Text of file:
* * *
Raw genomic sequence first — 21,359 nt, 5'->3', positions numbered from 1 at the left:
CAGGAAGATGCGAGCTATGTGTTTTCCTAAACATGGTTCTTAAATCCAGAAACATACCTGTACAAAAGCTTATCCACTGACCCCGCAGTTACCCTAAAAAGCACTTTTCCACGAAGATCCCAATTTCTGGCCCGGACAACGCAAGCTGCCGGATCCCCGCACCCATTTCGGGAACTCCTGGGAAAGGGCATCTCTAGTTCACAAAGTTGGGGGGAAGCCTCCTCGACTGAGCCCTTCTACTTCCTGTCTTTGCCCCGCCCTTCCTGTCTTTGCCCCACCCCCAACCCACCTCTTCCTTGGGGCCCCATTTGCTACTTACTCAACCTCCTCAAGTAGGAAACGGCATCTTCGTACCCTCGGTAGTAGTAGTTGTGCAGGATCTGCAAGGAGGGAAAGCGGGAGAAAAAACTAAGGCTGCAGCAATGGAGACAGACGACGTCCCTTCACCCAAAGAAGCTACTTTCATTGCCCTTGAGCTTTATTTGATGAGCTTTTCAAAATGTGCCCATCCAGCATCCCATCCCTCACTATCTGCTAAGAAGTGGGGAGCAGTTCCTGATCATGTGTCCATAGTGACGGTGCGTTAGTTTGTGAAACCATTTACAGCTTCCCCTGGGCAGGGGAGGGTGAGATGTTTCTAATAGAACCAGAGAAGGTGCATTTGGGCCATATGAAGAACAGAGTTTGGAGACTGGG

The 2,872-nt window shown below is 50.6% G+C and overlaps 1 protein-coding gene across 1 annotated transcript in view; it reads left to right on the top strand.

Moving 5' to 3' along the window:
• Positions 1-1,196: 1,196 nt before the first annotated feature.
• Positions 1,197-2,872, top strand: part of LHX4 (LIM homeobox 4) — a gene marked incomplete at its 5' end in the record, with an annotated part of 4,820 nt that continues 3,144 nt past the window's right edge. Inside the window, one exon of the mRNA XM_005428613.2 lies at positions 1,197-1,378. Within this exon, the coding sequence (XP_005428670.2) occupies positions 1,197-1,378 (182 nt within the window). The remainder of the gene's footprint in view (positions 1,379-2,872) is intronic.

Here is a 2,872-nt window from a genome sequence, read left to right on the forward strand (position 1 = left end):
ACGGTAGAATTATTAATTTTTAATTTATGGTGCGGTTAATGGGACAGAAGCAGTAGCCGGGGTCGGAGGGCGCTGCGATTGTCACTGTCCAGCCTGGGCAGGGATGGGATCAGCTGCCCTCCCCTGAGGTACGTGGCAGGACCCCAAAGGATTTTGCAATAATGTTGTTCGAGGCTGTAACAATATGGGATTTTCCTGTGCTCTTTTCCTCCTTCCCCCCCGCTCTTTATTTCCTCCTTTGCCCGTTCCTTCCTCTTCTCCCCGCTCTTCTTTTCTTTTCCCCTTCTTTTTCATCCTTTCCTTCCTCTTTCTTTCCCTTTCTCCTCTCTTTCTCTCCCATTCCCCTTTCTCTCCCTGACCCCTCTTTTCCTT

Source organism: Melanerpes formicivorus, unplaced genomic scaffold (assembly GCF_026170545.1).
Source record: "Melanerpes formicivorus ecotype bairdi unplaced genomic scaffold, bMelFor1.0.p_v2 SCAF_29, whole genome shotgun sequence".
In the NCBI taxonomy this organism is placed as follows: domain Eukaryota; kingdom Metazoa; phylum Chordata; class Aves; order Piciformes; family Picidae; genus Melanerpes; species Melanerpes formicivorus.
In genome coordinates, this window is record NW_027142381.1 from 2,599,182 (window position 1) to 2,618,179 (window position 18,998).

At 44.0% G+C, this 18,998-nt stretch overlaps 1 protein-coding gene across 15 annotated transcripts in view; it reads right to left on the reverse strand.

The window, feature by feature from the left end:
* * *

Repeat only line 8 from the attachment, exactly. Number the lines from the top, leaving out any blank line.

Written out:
ACGGTAGAATTATTAATTTTTAATTTATGGTGCGGTTAATGGGACAGAAGCAGTAGCCGGGGTCGGAGGGCGCTGCGATTGTCACTGTCCAGCCTGGGCAGGGATGGGATCAGCTGCCCTCCCCTGAGGTACGTGGCAGGACCCCAAAGGATTTTGCAATAATGTTGTTCGAGGCTGTAACAATATGGGATTTTCCTGTGCTCTTTTCCTCCTTCCCCCCCGCTCTTTATTTCCTCCTTTGCCCGTTCCTTCCTCTTCTCCCCGCTCTTCTTTTCTTTTCCCCTTCTTTTTCATCCTTTCCTTCCTCTTTCTTTCCCTTTCTCCTCTCTTTCTCTCCCATTCCCCTTTCTCTCCCTGACCCCTCTTTTCCTT